Former Iowa State Trooper Facing Federal Charges Over Excessive Force
Robert James Smith has allegedly been involved in several excessive force violations in his career as an Iowa State Trooper.
According to cbs2iowa.com after one of these instances was caught on camera in 2017,
A federal grand jury charged Smith with violating the motorcyclist’s civil rights by using unreasonable force.
That motorcyclist, Bryce Yakish, was pulled over for speeding at a gas station near West Liberty, about 15 miles away from Iowa City. What appeared to be a routine stop quickly turned sour.
Exiting his vehicle, the state trooper immediately drew his firearm, pointing it directly at Yakish, who had his hands in the air. Smith promptly swatted the then 20-year-old in the face shield of his helmet, sending Yakish backwards, falling onto his motorcycle and then to the ground.
You can watch the point of contention between Smith and Yakish here.
The full extent of the video:
As the former trooper put the young man's hands behind his back, Yakish can be heard saying the following:
I would have went on the ground nicely if you asked.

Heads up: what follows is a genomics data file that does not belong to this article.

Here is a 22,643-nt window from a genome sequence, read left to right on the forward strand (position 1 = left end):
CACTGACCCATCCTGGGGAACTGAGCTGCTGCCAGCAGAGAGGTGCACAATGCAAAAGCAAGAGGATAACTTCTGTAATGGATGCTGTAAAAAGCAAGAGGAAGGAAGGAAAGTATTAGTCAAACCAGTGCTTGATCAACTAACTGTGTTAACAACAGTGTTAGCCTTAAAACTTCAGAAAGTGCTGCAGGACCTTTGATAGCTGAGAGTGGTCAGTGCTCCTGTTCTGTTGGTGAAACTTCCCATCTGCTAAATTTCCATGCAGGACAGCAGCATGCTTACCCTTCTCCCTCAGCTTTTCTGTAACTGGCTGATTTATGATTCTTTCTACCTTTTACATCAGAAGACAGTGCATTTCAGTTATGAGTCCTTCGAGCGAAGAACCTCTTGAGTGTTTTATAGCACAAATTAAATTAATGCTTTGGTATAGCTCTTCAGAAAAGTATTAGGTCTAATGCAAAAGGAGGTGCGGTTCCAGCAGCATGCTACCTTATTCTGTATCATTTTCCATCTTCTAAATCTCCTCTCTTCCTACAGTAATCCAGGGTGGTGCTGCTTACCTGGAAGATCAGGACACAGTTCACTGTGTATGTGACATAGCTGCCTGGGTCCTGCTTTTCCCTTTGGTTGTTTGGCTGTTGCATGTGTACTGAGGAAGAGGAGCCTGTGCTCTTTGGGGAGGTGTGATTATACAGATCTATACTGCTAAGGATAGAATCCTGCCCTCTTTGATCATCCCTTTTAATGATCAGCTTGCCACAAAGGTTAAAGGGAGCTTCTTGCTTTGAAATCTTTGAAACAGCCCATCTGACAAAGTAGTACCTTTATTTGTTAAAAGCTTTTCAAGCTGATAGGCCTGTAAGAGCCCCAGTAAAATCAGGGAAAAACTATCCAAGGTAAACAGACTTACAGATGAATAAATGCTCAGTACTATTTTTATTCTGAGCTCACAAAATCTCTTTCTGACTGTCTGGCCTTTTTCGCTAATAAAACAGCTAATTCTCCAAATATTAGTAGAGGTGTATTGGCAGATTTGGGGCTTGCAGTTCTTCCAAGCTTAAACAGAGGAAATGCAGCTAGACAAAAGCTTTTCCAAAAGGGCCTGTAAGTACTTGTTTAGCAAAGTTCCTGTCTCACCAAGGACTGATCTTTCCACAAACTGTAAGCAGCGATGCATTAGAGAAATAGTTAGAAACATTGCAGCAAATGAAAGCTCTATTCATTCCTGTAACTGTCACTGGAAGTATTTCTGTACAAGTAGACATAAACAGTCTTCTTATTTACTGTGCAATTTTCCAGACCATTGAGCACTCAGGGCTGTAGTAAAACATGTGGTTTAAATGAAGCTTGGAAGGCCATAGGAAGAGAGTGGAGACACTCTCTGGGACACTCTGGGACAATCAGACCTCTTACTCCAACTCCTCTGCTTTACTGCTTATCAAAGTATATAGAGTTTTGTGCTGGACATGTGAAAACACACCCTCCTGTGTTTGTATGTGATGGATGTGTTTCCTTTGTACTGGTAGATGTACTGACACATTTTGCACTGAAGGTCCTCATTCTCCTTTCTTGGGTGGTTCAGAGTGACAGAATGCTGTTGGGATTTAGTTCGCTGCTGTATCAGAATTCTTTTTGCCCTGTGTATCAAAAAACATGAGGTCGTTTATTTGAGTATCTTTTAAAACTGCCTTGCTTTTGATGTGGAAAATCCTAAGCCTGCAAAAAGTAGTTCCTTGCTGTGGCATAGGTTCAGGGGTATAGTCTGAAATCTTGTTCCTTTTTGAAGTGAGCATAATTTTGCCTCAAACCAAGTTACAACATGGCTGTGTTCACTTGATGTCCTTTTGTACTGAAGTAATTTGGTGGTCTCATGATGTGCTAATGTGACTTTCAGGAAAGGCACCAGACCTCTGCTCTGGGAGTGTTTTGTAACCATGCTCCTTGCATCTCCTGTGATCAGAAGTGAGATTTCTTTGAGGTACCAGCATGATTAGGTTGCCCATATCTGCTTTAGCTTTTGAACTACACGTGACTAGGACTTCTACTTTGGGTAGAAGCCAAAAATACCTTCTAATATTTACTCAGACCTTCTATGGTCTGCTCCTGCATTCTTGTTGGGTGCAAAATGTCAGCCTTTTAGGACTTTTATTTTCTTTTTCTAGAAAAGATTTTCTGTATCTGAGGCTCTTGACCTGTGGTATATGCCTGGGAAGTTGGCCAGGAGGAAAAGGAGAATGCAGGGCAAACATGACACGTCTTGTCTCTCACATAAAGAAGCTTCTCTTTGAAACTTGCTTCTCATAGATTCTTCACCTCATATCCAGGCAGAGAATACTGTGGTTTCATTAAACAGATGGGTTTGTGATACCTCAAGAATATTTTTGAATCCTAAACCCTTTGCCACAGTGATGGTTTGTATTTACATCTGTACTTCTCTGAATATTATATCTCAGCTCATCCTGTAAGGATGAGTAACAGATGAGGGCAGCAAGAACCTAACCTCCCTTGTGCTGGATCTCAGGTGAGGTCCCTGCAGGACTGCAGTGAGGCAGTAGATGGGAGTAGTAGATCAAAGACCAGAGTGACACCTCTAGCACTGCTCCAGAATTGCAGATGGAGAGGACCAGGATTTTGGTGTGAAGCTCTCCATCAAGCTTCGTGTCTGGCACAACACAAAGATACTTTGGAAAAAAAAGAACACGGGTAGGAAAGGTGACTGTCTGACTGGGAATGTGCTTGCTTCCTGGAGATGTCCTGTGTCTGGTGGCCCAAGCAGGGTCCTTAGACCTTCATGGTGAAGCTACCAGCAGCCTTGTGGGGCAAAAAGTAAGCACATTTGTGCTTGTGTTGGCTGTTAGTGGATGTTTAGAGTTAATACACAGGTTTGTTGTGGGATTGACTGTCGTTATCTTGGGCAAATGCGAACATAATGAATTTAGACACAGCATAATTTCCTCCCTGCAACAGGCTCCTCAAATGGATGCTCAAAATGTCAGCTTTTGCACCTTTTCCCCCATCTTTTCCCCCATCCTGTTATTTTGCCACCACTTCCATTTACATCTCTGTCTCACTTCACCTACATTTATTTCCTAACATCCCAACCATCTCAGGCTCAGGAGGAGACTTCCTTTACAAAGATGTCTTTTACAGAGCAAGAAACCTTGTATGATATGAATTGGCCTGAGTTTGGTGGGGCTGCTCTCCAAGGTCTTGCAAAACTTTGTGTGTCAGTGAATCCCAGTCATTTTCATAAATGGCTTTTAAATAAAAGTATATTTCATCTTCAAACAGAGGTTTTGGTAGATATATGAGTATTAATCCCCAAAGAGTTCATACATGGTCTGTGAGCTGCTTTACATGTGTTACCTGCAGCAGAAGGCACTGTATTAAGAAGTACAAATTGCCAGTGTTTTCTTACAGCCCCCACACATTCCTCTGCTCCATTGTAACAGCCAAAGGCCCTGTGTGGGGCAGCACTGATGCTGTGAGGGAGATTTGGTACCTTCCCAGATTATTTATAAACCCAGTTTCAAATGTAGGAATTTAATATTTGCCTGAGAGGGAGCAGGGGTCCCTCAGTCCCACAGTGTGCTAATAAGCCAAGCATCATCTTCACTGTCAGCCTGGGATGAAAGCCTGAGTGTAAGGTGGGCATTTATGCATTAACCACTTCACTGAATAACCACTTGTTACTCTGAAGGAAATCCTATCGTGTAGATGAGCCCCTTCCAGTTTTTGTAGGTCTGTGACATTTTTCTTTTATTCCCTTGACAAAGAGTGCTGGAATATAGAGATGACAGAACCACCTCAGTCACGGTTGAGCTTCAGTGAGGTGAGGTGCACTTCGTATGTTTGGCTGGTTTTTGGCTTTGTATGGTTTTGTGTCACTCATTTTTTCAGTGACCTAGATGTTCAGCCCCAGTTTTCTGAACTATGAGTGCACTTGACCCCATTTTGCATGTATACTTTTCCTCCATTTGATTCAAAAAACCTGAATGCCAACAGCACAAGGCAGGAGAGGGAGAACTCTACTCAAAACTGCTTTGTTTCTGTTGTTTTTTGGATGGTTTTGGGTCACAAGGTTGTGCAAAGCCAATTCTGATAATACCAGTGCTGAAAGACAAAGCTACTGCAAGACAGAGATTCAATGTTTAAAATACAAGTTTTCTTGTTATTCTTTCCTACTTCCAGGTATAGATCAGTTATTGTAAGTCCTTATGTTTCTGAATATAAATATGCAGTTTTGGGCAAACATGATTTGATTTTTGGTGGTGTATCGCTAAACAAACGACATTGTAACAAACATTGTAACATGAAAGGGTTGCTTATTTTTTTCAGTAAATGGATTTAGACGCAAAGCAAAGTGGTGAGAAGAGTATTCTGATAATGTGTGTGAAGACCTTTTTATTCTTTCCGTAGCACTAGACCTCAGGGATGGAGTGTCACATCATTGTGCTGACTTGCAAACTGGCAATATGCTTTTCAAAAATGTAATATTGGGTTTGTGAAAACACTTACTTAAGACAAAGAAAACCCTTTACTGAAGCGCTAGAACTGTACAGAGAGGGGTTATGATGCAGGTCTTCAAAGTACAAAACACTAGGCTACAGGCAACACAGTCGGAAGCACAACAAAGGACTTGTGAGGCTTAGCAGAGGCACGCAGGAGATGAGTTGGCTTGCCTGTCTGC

The site adds the following as to how the remainder of the interaction ensued:
Smith briefly put his knee on Yakish’s neck while handcuffing him. Yakish can be repeatedly heard in the video complaining of neck pain.
Smith falsely accused Yakish of trying to flee and charged him with eluding law enforcement, even though Yakish stopped immediately after Smith activated his patrol car’s lights and siren. That charge was dropped after a prosecutor reviewed the video and concluded it was baseless.
Yakish lost his license because of the arrest, his motorcycle was impounded and he spent the night in jail.
Following the incident, the Iowa State Patrol allowed Smith to quietly retire in 2018 after serving 30 years on the force.
He went on to take a police job in the small town of Durant, where he was once again accused of using excessive force on a woman during an arrest.
Iowa News Now adds this:
Smith’s use of force during the 2017 traffic stop only became public in 2019 after The Associated Press published video of the incident obtained from Cedar County Sheriff Warren Wethington.
Wethington said the federal indictment comes after two prosecutors in Iowa — the Cedar County Attorney and the former Muscatine County Attorney — reviewed the stop and determined that state charges weren’t warranted.
'I think it’s really important that the taxpayers know that this was overlooked by two local county attorneys,' he said.
After a lawsuit was put forth by those representing Yakish, a state panel agreed to pay him $225,000 from the state budget to settle the case. Read more about that here.
Smith is scheduled to make his first appearance on Tuesday of next week at the federal courthouse in Cedar Rapids. Given Yakish's bodily injury during the incident, he is facing up to ten years in prison.